The OBS opened 8 257 cases last year, compared with 7 720 in 2020 and 6 472 in 2019.

Steyn said although there was an increase in complaints in 2021, it should be taken into account that banks were dealing with “a highly disruptive and challenging environment”.

The number of cases finalised by the OBS in 2021 increased by 9%, from 7 230 in 2020 to 8 039.

However, 72.7% of those 8 039 finalised cases were in favour of the banks – in other words, the OBS found there was no legal or fair grounds to uphold the complaint.

The banks were found fully liable for only 15.9% of complaints and partially liable for 4.5% of complaints.

“Of the matters concluded in favour of the complainants, over R19 400 000 was awarded and offered because of the OBS’s direct intervention,” said Steyn.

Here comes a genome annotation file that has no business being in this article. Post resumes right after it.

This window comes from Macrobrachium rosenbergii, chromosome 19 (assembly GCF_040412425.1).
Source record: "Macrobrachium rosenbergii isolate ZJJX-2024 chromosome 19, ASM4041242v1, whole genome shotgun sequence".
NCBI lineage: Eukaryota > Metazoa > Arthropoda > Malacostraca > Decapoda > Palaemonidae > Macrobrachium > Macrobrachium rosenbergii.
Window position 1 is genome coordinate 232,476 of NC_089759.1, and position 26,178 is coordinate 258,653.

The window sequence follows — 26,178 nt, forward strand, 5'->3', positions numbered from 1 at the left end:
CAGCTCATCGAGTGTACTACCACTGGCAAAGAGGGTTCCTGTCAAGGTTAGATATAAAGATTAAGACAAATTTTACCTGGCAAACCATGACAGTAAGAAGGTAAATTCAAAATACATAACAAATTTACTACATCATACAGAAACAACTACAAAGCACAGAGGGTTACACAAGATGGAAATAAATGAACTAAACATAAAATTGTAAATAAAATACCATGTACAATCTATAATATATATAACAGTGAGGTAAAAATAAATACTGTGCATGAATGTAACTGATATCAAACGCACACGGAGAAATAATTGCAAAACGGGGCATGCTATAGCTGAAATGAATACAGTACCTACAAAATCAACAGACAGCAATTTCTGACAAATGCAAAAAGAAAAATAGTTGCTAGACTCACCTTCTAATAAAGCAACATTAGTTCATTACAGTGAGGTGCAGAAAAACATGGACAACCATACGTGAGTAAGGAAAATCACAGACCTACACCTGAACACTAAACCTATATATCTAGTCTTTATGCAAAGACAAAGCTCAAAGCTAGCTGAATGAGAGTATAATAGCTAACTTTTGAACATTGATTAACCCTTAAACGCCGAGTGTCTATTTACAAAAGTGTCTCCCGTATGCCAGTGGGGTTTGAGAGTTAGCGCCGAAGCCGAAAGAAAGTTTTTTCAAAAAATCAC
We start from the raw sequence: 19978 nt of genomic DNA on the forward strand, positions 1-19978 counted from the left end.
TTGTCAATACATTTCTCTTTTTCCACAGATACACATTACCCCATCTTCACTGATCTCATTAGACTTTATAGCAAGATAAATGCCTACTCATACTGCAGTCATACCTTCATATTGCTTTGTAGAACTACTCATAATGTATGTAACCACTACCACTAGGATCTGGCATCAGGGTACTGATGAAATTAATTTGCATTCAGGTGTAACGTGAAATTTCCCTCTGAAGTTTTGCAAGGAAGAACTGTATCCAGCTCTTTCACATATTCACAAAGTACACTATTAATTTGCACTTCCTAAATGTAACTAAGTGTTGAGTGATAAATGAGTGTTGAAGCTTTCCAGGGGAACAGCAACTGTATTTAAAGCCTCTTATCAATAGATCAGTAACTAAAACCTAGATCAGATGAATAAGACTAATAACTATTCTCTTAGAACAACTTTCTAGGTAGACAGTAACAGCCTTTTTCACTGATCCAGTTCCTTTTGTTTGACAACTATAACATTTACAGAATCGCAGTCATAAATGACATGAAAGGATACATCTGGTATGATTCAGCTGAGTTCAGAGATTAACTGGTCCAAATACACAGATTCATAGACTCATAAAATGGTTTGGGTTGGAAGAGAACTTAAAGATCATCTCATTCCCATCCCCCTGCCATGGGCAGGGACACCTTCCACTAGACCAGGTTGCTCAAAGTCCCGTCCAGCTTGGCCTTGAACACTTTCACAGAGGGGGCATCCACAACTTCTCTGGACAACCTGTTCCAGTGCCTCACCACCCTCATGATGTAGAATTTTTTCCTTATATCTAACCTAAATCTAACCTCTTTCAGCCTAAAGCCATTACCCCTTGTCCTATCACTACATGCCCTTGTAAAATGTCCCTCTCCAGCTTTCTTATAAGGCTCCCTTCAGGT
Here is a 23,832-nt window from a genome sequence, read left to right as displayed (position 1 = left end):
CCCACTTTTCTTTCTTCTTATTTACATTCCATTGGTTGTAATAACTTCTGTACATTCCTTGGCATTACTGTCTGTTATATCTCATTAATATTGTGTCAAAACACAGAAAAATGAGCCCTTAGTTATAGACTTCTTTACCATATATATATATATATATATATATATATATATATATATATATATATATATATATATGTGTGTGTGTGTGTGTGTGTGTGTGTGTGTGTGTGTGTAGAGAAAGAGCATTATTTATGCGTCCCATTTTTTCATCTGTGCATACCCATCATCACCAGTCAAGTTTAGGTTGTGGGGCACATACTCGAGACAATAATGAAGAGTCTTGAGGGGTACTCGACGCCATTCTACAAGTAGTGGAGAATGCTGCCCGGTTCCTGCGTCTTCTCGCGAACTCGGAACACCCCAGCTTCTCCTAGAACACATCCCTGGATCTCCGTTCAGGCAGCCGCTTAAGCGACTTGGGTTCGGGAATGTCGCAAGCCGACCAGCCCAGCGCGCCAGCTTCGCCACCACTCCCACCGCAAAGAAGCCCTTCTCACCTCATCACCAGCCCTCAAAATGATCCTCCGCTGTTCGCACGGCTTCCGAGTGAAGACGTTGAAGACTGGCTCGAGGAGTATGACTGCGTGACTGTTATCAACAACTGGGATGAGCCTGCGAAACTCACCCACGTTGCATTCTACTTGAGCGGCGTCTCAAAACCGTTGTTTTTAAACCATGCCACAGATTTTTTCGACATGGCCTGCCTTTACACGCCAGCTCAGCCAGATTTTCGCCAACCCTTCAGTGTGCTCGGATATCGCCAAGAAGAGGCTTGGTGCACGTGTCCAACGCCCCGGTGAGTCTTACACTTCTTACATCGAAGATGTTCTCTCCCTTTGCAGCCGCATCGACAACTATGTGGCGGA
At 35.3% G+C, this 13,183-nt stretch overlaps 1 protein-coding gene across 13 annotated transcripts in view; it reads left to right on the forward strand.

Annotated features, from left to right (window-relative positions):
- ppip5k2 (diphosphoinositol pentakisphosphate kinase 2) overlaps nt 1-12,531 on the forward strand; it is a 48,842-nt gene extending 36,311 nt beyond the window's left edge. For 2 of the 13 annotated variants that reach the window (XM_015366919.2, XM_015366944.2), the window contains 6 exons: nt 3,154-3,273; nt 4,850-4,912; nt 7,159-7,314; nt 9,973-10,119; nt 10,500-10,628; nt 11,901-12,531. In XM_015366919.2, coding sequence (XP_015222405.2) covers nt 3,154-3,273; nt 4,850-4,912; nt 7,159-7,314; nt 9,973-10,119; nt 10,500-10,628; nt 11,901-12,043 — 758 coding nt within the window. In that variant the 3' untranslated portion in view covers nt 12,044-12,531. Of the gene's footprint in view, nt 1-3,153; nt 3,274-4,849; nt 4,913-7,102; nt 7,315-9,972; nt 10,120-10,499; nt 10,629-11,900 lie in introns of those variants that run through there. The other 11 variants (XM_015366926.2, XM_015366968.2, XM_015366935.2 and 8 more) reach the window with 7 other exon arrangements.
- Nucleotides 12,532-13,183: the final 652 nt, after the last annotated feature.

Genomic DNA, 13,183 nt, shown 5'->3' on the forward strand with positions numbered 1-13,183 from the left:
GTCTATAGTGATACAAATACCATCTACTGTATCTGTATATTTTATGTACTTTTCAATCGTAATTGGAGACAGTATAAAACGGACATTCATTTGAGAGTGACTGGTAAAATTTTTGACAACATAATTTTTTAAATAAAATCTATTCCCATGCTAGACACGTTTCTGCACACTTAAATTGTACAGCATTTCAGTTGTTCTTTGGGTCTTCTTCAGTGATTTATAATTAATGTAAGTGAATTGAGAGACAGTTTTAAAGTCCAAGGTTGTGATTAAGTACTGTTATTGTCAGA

More than 10 330 complaints were referred to the banks in 2021 compared to 8 389 in 2020.

Referrals are complaints received by the OBS from consumers who have not provided their banks with an opportunity to resolve the complaint with them in an amicable manner.

The OBS sends these complaints to the banks so that they can attempt to resolve the matter directly with the consumer. The matter is converted into a formal case only if the problem cannot be resolved by the bank, said Steyn.

‘Worrying’ increase in internet-related complaints

Complaints related to internet banking reclaimed their pole position as the category with the most complaints in 2021, accounting for 19% of the total complaints opened.

Steyn said this was “a worrying” six-percentage point increase from 2020, because it went against the progress made in 2020, when the number of internet fraud victims dropped significantly to a record a low of 13% of the total complaints.

Of the internet banking complaints, 45% were brought against Capitec and 20% against Standard Bank.

Phishing constituted 41% of complaints in this category, while 25% related to mobile banking.

Current account complaints accounted for 16% of total cases opened, a decrease of three percentage points from 2020.